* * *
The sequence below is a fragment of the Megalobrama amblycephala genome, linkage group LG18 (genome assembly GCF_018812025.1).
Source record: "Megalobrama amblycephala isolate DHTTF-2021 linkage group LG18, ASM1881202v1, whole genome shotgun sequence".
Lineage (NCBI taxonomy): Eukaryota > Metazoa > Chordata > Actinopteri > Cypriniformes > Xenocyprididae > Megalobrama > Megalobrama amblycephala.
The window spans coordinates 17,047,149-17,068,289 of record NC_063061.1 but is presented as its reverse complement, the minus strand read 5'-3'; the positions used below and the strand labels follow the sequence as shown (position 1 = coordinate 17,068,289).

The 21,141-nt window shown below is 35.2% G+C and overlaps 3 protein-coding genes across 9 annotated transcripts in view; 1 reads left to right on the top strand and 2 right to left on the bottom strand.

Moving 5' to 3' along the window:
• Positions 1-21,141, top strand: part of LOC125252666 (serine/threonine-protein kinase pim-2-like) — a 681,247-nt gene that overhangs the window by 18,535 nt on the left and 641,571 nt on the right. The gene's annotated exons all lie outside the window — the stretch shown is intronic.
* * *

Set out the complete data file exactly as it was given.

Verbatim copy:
The sequence below is a fragment of the Megalobrama amblycephala genome, linkage group LG18 (genome assembly GCF_018812025.1).
Source record: "Megalobrama amblycephala isolate DHTTF-2021 linkage group LG18, ASM1881202v1, whole genome shotgun sequence".
Lineage (NCBI taxonomy): Eukaryota > Metazoa > Chordata > Actinopteri > Cypriniformes > Xenocyprididae > Megalobrama > Megalobrama amblycephala.
The window spans coordinates 17,047,149-17,068,289 of record NC_063061.1 but is presented as its reverse complement, the minus strand read 5'-3'; the positions used below and the strand labels follow the sequence as shown (position 1 = coordinate 17,068,289).

The 21,141-nt window shown below is 35.2% G+C and overlaps 3 protein-coding genes across 9 annotated transcripts in view; 1 reads left to right on the top strand and 2 right to left on the bottom strand.

Moving 5' to 3' along the window:
• Positions 1-21,141, top strand: part of LOC125252666 (serine/threonine-protein kinase pim-2-like) — a 681,247-nt gene that overhangs the window by 18,535 nt on the left and 641,571 nt on the right. The gene's annotated exons all lie outside the window — the stretch shown is intronic.